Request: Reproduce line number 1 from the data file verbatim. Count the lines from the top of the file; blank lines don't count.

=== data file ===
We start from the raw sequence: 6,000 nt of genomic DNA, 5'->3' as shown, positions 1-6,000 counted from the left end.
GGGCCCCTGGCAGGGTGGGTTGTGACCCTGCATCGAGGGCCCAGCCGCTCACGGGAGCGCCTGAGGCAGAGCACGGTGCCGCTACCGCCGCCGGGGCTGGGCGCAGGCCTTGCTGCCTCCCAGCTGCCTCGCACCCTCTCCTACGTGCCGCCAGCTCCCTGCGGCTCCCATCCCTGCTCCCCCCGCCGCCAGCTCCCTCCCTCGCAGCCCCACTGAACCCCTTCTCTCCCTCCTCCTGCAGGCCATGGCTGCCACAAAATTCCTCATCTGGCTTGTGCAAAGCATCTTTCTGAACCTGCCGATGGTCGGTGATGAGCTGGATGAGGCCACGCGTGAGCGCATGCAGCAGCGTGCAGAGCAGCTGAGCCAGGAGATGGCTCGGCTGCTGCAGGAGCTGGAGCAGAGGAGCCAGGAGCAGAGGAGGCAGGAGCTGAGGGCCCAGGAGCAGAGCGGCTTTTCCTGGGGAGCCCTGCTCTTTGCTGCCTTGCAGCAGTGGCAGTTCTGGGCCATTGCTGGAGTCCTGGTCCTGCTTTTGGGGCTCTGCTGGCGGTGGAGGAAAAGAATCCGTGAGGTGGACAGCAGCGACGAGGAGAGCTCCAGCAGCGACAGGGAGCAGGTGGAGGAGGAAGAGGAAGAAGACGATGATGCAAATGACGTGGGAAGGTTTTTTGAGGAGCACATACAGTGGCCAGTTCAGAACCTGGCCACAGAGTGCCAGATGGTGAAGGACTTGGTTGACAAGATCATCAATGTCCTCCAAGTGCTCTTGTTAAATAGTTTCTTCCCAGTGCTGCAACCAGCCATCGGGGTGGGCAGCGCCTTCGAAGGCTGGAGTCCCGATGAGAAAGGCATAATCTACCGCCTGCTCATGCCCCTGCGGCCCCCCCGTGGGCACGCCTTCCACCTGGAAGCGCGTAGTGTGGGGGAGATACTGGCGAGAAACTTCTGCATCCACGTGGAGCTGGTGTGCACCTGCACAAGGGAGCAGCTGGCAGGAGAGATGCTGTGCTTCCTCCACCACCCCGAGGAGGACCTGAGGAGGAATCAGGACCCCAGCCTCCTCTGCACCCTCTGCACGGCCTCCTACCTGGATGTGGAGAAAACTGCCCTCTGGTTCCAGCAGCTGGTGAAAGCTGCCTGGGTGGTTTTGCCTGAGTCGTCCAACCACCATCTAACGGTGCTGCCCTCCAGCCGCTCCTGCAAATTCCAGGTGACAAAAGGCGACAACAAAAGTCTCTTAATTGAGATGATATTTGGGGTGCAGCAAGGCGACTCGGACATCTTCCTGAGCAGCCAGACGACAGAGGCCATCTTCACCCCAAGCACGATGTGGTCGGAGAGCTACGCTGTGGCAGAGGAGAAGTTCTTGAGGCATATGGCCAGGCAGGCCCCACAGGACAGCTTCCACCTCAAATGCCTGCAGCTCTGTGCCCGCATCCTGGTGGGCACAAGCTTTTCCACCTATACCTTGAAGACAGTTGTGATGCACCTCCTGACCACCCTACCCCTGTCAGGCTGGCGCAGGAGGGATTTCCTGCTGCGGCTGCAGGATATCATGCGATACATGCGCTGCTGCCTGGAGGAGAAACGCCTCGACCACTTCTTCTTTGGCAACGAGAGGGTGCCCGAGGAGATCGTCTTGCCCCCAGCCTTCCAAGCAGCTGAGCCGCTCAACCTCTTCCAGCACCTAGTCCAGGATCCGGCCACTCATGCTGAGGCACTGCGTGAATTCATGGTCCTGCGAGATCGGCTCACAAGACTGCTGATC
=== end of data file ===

We start from the raw sequence: 6,000 nt of genomic DNA, 5'->3' as shown, positions 1-6,000 counted from the left end.